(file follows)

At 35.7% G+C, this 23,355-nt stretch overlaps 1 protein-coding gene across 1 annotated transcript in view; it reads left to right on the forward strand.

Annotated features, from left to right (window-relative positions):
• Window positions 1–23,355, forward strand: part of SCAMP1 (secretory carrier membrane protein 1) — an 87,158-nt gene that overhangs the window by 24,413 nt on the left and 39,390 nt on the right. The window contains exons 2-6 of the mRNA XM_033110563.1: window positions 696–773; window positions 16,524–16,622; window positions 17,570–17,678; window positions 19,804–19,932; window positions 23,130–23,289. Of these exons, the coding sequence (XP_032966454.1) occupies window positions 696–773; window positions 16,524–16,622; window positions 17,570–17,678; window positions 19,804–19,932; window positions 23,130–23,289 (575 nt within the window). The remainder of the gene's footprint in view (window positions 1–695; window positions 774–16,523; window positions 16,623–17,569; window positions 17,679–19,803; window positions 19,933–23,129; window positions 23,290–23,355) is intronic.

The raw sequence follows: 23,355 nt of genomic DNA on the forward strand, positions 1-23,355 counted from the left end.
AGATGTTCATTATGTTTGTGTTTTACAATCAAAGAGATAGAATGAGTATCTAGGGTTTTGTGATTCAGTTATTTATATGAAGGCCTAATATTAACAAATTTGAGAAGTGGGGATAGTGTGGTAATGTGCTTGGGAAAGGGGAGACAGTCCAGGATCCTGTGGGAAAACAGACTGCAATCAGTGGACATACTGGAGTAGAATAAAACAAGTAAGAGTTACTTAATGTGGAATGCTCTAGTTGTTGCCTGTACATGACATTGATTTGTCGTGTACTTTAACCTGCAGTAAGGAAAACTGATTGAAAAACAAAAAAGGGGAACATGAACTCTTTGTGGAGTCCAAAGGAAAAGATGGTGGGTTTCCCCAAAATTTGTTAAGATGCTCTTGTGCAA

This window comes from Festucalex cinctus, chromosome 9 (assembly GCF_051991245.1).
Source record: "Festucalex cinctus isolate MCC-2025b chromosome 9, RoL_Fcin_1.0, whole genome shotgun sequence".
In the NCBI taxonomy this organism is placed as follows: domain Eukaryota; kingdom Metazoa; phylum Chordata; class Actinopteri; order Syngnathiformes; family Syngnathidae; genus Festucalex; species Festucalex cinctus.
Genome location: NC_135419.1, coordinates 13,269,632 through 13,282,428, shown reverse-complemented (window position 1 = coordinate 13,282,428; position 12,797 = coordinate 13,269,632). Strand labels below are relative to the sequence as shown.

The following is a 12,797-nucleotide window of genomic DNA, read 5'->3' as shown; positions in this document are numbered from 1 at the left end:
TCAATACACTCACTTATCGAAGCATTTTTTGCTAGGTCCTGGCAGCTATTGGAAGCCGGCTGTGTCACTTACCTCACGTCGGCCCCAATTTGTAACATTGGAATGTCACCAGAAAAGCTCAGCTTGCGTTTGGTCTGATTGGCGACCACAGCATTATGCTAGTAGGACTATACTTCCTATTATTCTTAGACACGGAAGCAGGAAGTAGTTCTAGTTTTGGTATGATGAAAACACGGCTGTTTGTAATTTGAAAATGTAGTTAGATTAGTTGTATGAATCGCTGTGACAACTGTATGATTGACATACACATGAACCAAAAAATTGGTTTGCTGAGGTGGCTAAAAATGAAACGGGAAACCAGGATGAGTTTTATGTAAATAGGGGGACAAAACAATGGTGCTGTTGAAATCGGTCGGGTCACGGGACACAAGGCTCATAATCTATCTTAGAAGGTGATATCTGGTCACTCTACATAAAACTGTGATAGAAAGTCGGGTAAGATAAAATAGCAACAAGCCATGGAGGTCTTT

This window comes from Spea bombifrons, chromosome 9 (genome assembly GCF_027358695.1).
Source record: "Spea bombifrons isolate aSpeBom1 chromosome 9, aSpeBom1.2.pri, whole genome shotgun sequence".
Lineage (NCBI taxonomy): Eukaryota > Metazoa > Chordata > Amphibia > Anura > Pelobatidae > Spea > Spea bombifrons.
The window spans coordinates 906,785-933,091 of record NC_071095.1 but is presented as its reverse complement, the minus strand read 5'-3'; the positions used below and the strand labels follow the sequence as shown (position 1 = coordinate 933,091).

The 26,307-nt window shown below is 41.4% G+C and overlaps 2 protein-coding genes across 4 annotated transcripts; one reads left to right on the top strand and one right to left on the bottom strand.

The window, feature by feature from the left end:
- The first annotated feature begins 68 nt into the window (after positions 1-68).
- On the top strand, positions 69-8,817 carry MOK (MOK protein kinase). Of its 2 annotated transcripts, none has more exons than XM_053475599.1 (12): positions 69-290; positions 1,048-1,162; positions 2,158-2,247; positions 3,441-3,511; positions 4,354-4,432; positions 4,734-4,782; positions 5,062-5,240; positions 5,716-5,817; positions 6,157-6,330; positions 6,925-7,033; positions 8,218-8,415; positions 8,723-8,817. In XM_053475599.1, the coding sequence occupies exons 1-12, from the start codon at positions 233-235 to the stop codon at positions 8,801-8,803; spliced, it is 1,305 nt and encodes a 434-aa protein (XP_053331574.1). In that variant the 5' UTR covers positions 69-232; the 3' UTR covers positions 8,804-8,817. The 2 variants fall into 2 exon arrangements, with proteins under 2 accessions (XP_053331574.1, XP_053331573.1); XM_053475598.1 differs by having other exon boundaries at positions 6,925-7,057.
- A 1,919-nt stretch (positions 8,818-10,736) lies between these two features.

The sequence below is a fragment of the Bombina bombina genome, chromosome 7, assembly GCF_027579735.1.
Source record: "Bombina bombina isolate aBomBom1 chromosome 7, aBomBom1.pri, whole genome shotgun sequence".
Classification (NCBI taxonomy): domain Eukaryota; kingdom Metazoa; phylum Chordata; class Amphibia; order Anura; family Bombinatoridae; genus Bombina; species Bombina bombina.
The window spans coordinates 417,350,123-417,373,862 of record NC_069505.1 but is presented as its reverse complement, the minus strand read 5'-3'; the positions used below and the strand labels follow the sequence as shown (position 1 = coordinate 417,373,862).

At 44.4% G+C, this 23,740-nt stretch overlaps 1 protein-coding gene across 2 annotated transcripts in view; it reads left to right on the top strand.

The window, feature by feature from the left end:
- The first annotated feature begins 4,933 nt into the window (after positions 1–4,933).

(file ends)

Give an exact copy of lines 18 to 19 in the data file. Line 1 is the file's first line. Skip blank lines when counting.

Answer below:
- The first annotated feature begins 68 nt into the window (after positions 1-68).
- On the top strand, positions 69-8,817 carry MOK (MOK protein kinase). Of its 2 annotated transcripts, none has more exons than XM_053475599.1 (12): positions 69-290; positions 1,048-1,162; positions 2,158-2,247; positions 3,441-3,511; positions 4,354-4,432; positions 4,734-4,782; positions 5,062-5,240; positions 5,716-5,817; positions 6,157-6,330; positions 6,925-7,033; positions 8,218-8,415; positions 8,723-8,817. In XM_053475599.1, the coding sequence occupies exons 1-12, from the start codon at positions 233-235 to the stop codon at positions 8,801-8,803; spliced, it is 1,305 nt and encodes a 434-aa protein (XP_053331574.1). In that variant the 5' UTR covers positions 69-232; the 3' UTR covers positions 8,804-8,817. The 2 variants fall into 2 exon arrangements, with proteins under 2 accessions (XP_053331574.1, XP_053331573.1); XM_053475598.1 differs by having other exon boundaries at positions 6,925-7,057.